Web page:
The Road Less Traveled

Mark Kamitomo’s circuitous path to law

Published in 2017 Washington Super Lawyers — July 2017

It was 4 a.m., deep in the winter of 1985. At a road-construction camp in far northern Alberta, Mark Kamitomo, 28, pulled himself out of a deep sleep and got ready for another day driving a crew cab up and down the job site to make sure the machine operators had everything they needed.

“We slept in trailers with propane heaters,” Kamitomo recalls. “Sometimes they would run out of fuel during the night. … It was 20 below. The pay was good and the food was good, but it was cold and miserable and isolated. That’s when I decided to go back to school.” 

Kamitomo’s path to law had been about as rocky as the roadbed under that crew cab. After finishing his undergraduate degree in political science, he worked in real estate, retail clothing sales, at his father’s Ford dealership, and then at the construction job, before switching gears and heading to Gonzaga University School of Law. “According to my parents, I have been talking about being a lawyer since I was 8,” he says.

“I think both of my parents wondered what I was going to do with my life, because I was trying a lot of different things,” he adds. “Like most parents, they wanted their kids to be successful and thought I had a lot more ability than I was showing.”

Now, he’s one of the state’s leading medical malpractice lawyers and founding member of Spokane’s Markam Group. He was the first Japanese-American president of the Washington State Association for Justice in 2011, and was recently named to the International Academy of Trial Lawyers. He’s brokered a number of multimillion-dollar settlements for clients.

“He is very competitive, and he hates to lose,” says Spokane lawyer Kent Mumma, a friend since law school. “When he takes on a case, it becomes almost a part of him—he’s a hard, hard worker, like his family.” 

“My family was aware of their immigrant status,” Kamitomo says. “My dad and his family were quarantined in a Canadian internment camp during World War II. Because of the experience, my parents, as well as many of their Japanese friends, decided that one of the better ways to keep internment from happening again was to assimilate their kids as best they could in Western culture. So they didn’t teach us Japanese and tried to mainstream us as best they could. On top of that, a good education toward becoming [something] like a doctor or a lawyer would present us with the best chance to make a good living and, potentially, insulate us from this happening again.”

The internment was almost never talked about at home, and Kamitomo never felt racial tension in Raymond, the small Alberta town where he grew up. “It was a Latter Day Saints town, and the Mormons were very tolerant,” he recalls. However, Lethbridge, the nearest city, was a different matter. “I remember going there to the local bars with friends, and racist things said directly at me. They call us derogatory things like ‘Japs’ or ‘Nips.’”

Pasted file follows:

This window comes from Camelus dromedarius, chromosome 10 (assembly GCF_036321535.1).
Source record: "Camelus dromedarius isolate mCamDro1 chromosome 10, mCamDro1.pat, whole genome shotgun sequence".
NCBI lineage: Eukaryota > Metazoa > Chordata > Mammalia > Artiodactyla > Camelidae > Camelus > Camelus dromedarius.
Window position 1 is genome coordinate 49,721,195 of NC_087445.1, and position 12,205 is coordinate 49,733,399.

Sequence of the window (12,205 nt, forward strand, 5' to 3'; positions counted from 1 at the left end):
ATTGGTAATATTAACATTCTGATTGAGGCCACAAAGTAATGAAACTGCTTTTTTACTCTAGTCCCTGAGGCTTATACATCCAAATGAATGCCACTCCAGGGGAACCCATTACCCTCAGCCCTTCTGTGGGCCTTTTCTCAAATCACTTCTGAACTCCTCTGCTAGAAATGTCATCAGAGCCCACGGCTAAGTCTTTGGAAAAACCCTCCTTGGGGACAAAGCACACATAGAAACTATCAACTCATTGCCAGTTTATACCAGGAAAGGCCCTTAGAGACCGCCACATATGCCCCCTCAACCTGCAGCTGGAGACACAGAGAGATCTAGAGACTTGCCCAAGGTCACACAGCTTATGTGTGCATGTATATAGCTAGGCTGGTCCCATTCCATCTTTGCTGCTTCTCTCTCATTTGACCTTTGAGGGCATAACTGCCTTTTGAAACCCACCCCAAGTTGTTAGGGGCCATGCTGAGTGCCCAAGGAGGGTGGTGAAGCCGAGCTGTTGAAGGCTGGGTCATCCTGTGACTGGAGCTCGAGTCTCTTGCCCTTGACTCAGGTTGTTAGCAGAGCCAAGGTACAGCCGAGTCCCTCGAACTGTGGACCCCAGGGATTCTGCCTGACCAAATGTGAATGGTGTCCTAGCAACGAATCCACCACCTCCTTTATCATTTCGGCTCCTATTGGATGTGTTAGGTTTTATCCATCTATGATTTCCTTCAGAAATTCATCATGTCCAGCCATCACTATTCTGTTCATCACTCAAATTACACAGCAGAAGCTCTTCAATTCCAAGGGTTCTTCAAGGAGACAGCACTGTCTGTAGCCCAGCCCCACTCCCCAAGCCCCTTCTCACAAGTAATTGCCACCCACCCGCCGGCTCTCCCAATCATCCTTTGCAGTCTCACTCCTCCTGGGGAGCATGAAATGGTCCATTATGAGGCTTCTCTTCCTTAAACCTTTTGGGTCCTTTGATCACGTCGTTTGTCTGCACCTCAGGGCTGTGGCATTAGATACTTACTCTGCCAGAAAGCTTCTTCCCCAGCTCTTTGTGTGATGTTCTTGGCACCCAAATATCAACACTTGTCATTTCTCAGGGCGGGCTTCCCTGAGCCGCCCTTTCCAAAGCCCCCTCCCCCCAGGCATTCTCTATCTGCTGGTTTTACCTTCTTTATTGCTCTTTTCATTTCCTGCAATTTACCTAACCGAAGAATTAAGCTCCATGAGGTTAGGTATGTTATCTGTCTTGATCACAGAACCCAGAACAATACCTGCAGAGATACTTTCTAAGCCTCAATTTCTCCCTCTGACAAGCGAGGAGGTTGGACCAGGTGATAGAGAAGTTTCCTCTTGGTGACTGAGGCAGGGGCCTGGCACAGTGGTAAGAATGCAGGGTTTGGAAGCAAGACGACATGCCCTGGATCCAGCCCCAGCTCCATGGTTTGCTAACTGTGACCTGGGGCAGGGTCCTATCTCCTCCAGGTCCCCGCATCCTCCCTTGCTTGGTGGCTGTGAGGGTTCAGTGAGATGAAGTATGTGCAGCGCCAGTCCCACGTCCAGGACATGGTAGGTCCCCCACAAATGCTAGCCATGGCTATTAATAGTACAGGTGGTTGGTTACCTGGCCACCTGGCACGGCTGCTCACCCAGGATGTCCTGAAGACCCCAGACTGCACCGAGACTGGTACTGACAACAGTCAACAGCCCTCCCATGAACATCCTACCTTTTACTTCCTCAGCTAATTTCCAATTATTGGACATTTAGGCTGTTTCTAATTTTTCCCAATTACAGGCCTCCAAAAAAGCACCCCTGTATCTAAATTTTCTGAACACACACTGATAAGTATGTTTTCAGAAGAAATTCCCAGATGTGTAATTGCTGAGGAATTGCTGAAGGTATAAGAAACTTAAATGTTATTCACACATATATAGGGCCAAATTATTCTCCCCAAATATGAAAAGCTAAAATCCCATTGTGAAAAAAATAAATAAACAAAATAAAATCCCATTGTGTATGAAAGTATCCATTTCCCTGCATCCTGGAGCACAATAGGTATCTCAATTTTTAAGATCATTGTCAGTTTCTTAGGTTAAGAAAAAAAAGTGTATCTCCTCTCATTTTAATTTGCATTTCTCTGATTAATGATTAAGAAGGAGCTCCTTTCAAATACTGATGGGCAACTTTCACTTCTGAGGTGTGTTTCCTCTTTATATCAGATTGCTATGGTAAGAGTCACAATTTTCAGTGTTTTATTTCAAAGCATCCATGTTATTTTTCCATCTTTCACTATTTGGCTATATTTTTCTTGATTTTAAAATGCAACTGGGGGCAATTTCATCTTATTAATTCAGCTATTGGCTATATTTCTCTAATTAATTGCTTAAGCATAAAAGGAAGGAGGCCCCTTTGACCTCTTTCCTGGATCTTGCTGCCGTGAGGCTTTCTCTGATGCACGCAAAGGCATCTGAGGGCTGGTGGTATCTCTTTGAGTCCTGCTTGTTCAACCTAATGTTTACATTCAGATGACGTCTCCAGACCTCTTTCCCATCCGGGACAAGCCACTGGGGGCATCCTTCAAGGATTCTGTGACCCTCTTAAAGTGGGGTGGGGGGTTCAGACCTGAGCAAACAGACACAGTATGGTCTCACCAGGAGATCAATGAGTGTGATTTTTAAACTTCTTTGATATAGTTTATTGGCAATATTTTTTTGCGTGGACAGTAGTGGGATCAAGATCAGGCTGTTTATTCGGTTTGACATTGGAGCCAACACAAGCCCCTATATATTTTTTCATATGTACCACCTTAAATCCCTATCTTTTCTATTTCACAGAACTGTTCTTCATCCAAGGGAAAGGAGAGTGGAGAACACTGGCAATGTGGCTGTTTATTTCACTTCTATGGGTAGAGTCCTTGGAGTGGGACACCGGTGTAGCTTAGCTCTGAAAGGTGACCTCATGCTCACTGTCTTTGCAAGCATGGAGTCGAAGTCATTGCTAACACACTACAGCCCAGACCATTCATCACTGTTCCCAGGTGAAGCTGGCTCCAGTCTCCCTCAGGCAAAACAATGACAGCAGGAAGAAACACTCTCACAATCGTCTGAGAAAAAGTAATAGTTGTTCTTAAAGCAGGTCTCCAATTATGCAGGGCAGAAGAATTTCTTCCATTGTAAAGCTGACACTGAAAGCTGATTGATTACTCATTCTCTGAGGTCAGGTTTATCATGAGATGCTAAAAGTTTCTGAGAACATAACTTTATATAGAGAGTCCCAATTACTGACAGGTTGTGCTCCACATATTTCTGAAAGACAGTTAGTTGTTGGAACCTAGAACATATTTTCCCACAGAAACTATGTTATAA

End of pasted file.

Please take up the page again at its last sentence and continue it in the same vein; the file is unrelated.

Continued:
Not that long ago—on Pearl Harbor Day about a decade ago—Kamitomo got another taste of bias during a Spokane jury trial. After losing the case, he was informed by a juror that others on the panel had used racist language during the deliberations, even referring to him as “Mr. Kamikaze.”  

“Mark wasn’t really upset about what they said about him,” Mumma says. “He was more upset about his clients losing a verdict [when] they should have won.” Kamitomo appealed for a retrial, which was granted. He landed a nearly $1 million verdict for his clients. 

Before founding his own firm, Kamitomo clerked for former state Supreme Court Chief Justice Richard Guy, and joined the Attorney General’s Office in Spokane for a few years. When his wife told him they were expecting twins, “I realized I needed a better income,” he says. 

Kamitomo joined an insurance defense group, but found that he identified more with the plaintiffs than the insurance companies he was generally representing. Also, he says, “I didn’t like the pressure to generate billable hours. I was working so many hours … and I remember thinking, ‘This is not me, I want a life.’” He left the firm, tried partnering at a firm with a few other lawyers, then struck out on his own.  

His first case was against that very firm. Kamitomo won a $7.5 million verdict, and never looked back. 

“We represent a lot of children who’ve been hurt,” he says. “The settlements we get make their lives easier, or allow their parents to provide care for them.” An example is a Brownsville, Texas, family whose son he represented more than 20 years ago. He had suffered devastating brain trauma while on his high school football team. “He was the one child in the family who was going to go to college,” Kamitomo says. “His mom was Hispanic and spoke no English. They had built a little room in their house to take care of him.” Kamitomo won a $16 million verdict against the football helmet maker, Riddell.

“They were able to build a new house,” Kamitomo says. “They were told that Jose [their son] would only live a year or so, but he’s still alive. I go down and visit them from time to time.” 

The outcome made a huge difference for the family and had an even broader impact. “As part of the trial in Texas, we had to come up with an alternative helmet design,” he says. “It performed much better, even though Riddell said it would never work.” However, Kamitomo believes Riddell’s next generation of helmets was very similar to the firm’s trial prototype.

“He is impressive as a lawyer and a person,” says Guy. “I don’t know anyone who doesn’t like him.”

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